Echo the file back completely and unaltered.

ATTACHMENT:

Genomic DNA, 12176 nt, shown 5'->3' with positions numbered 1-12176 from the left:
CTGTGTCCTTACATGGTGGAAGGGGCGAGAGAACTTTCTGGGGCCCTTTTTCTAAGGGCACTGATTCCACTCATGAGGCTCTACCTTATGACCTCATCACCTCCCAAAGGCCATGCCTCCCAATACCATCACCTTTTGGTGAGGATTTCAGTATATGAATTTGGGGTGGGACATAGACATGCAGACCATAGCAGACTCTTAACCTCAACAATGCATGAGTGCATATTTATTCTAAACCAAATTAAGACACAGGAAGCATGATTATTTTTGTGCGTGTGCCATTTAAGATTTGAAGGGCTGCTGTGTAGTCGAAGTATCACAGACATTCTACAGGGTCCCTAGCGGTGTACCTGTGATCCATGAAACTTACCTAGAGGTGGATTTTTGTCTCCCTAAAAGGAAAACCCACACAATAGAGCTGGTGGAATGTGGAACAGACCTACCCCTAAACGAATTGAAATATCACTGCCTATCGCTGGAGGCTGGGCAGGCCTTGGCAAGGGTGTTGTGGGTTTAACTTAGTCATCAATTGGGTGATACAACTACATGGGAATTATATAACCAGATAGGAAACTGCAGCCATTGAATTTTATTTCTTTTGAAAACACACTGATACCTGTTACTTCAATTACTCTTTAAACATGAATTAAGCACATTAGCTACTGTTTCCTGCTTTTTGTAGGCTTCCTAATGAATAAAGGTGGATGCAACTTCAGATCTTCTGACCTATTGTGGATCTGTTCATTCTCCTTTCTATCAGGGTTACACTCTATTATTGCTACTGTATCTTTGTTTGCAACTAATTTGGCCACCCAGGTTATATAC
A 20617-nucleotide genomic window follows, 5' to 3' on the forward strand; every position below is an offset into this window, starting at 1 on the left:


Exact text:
Genomic DNA, 12176 nt, shown 5'->3' with positions numbered 1-12176 from the left:
CTGTGTCCTTACATGGTGGAAGGGGCGAGAGAACTTTCTGGGGCCCTTTTTCTAAGGGCACTGATTCCACTCATGAGGCTCTACCTTATGACCTCATCACCTCCCAAAGGCCATGCCTCCCAATACCATCACCTTTTGGTGAGGATTTCAGTATATGAATTTGGGGTGGGACATAGACATGCAGACCATAGCAGACTCTTAACCTCAACAATGCATGAGTGCATATTTATTCTAAACCAAATTAAGACACAGGAAGCATGATTATTTTTGTGCGTGTGCCATTTAAGATTTGAAGGGCTGCTGTGTAGTCGAAGTATCACAGACATTCTACAGGGTCCCTAGCGGTGTACCTGTGATCCATGAAACTTACCTAGAGGTGGATTTTTGTCTCCCTAAAAGGAAAACCCACACAATAGAGCTGGTGGAATGTGGAACAGACCTACCCCTAAACGAATTGAAATATCACTGCCTATCGCTGGAGGCTGGGCAGGCCTTGGCAAGGGTGTTGTGGGTTTAACTTAGTCATCAATTGGGTGATACAACTACATGGGAATTATATAACCAGATAGGAAACTGCAGCCATTGAATTTTATTTCTTTTGAAAACACACTGATACCTGTTACTTCAATTACTCTTTAAACATGAATTAAGCACATTAGCTACTGTTTCCTGCTTTTTGTAGGCTTCCTAATGAATAAAGGTGGATGCAACTTCAGATCTTCTGACCTATTGTGGATCTGTTCATTCTCCTTTCTATCAGGGTTACACTCTATTATTGCTACTGTATCTTTGTTTGCAACTAATTTGGCCACCCAGGTTATATAC
A 20617-nucleotide genomic window follows, 5' to 3' on the forward strand; every position below is an offset into this window, starting at 1 on the left: